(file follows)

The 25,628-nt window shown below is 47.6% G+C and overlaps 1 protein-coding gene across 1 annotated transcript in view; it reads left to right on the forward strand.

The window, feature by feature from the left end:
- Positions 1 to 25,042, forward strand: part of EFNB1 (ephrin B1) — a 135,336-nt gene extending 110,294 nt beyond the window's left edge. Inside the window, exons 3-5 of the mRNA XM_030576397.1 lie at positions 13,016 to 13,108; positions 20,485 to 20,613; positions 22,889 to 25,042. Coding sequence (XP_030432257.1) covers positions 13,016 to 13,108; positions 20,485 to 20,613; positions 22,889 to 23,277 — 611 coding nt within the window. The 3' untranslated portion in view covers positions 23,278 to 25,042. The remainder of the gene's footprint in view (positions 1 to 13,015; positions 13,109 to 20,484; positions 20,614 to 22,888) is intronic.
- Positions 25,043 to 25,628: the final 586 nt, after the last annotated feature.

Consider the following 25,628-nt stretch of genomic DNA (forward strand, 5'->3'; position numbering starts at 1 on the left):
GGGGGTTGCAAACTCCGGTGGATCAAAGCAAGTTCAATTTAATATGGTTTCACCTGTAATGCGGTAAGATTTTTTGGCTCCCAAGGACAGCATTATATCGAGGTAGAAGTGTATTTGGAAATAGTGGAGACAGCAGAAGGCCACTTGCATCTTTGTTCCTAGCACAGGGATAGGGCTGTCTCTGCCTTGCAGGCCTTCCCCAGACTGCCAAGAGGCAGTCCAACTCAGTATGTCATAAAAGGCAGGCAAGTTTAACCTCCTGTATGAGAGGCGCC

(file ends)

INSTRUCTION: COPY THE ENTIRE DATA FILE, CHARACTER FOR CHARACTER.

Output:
The 25,628-nt window shown below is 47.6% G+C and overlaps 1 protein-coding gene across 1 annotated transcript in view; it reads left to right on the forward strand.

The window, feature by feature from the left end:
- Positions 1 to 25,042, forward strand: part of EFNB1 (ephrin B1) — a 135,336-nt gene extending 110,294 nt beyond the window's left edge. Inside the window, exons 3-5 of the mRNA XM_030576397.1 lie at positions 13,016 to 13,108; positions 20,485 to 20,613; positions 22,889 to 25,042. Coding sequence (XP_030432257.1) covers positions 13,016 to 13,108; positions 20,485 to 20,613; positions 22,889 to 23,277 — 611 coding nt within the window. The 3' untranslated portion in view covers positions 23,278 to 25,042. The remainder of the gene's footprint in view (positions 1 to 13,015; positions 13,109 to 20,484; positions 20,614 to 22,888) is intronic.
- Positions 25,043 to 25,628: the final 586 nt, after the last annotated feature.

Consider the following 25,628-nt stretch of genomic DNA (forward strand, 5'->3'; position numbering starts at 1 on the left):
GGGGGTTGCAAACTCCGGTGGATCAAAGCAAGTTCAATTTAATATGGTTTCACCTGTAATGCGGTAAGATTTTTTGGCTCCCAAGGACAGCATTATATCGAGGTAGAAGTGTATTTGGAAATAGTGGAGACAGCAGAAGGCCACTTGCATCTTTGTTCCTAGCACAGGGATAGGGCTGTCTCTGCCTTGCAGGCCTTCCCCAGACTGCCAAGAGGCAGTCCAACTCAGTATGTCATAAAAGGCAGGCAAGTTTAACCTCCTGTATGAGAGGCGCC